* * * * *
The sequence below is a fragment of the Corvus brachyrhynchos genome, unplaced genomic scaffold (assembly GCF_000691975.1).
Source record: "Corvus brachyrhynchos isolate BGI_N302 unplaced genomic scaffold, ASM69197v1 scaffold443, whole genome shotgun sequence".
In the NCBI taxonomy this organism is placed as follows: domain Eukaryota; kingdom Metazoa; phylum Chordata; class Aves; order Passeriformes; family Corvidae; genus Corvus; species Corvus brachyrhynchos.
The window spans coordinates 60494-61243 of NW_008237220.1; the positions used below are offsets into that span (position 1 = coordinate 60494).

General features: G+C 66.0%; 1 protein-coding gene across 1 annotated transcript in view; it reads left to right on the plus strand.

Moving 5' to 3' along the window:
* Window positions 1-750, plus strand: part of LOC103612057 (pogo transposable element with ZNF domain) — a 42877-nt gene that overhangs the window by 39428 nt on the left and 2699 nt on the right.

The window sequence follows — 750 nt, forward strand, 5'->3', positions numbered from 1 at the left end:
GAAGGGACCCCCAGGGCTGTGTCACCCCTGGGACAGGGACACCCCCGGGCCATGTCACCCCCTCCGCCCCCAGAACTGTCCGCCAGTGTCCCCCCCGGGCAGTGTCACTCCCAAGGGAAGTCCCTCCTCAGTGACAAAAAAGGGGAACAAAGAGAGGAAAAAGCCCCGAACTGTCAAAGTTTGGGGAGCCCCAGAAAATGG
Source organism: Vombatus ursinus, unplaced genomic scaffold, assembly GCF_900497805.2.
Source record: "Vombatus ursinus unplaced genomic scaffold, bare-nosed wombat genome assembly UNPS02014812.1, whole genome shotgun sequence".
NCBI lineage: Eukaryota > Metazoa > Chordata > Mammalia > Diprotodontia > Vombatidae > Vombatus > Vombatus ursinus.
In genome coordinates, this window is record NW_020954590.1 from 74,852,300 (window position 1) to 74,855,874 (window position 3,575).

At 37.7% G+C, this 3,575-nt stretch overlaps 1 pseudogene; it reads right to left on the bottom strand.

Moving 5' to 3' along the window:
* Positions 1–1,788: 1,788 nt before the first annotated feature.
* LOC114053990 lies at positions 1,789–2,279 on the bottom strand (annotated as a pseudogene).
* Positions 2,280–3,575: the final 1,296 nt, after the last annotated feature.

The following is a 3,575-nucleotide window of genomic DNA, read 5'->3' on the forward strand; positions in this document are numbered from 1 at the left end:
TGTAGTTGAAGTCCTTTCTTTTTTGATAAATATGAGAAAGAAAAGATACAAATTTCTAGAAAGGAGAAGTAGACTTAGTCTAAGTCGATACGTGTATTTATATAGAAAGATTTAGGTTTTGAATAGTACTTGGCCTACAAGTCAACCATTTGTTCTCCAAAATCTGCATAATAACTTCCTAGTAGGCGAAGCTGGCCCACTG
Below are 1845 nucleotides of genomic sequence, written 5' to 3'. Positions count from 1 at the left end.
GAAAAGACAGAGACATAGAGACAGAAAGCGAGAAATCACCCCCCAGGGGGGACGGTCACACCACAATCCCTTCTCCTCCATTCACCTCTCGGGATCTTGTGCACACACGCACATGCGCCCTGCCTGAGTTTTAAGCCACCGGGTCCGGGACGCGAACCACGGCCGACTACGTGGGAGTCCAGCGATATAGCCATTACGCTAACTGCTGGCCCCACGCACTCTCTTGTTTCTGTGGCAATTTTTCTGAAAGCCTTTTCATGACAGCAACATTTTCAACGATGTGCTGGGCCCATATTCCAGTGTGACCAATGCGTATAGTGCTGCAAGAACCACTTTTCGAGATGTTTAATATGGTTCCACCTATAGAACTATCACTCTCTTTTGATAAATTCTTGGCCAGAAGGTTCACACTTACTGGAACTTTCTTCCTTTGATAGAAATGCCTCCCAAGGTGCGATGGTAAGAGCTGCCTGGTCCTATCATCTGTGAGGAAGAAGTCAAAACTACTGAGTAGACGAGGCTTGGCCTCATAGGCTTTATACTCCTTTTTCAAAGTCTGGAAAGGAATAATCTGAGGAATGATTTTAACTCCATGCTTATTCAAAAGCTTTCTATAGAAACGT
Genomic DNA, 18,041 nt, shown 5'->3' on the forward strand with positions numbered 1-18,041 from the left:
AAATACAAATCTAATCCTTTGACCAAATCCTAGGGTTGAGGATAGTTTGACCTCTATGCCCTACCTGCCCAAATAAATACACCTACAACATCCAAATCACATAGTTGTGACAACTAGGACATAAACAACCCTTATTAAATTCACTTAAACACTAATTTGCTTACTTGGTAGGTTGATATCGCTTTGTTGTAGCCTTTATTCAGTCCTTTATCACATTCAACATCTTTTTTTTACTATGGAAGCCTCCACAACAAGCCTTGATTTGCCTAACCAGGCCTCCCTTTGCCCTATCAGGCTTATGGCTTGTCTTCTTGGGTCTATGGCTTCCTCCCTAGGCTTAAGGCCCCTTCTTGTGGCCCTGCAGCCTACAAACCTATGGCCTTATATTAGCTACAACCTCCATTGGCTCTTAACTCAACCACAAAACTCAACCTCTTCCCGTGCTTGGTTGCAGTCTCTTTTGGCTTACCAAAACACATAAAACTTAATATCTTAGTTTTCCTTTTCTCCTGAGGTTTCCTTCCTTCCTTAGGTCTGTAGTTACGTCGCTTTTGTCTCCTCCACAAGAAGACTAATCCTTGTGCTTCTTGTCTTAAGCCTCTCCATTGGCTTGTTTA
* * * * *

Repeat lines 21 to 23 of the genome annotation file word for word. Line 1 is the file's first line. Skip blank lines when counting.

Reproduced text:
Below are 1845 nucleotides of genomic sequence, written 5' to 3'. Positions count from 1 at the left end.
GAAAAGACAGAGACATAGAGACAGAAAGCGAGAAATCACCCCCCAGGGGGGACGGTCACACCACAATCCCTTCTCCTCCATTCACCTCTCGGGATCTTGTGCACACACGCACATGCGCCCTGCCTGAGTTTTAAGCCACCGGGTCCGGGACGCGAACCACGGCCGACTACGTGGGAGTCCAGCGATATAGCCATTACGCTAACTGCTGGCCCCACGCACTCTCTTGTTTCTGTGGCAATTTTTCTGAAAGCCTTTTCATGACAGCAACATTTTCAACGATGTGCTGGGCCCATATTCCAGTGTGACCAATGCGTATAGTGCTGCAAGAACCACTTTTCGAGATGTTTAATATGGTTCCACCTATAGAACTATCACTCTCTTTTGATAAATTCTTGGCCAGAAGGTTCACACTTACTGGAACTTTCTTCCTTTGATAGAAATGCCTCCCAAGGTGCGATGGTAAGAGCTGCCTGGTCCTATCATCTGTGAGGAAGAAGTCAAAACTACTGAGTAGACGAGGCTTGGCCTCATAGGCTTTATACTCCTTTTTCAAAGTCTGGAAAGGAATAATCTGAGGAATGATTTTAACTCCATGCTTATTCAAAAGCTTTCTATAGAAACGT
Genomic DNA, 18,041 nt, shown 5'->3' on the forward strand with positions numbered 1-18,041 from the left: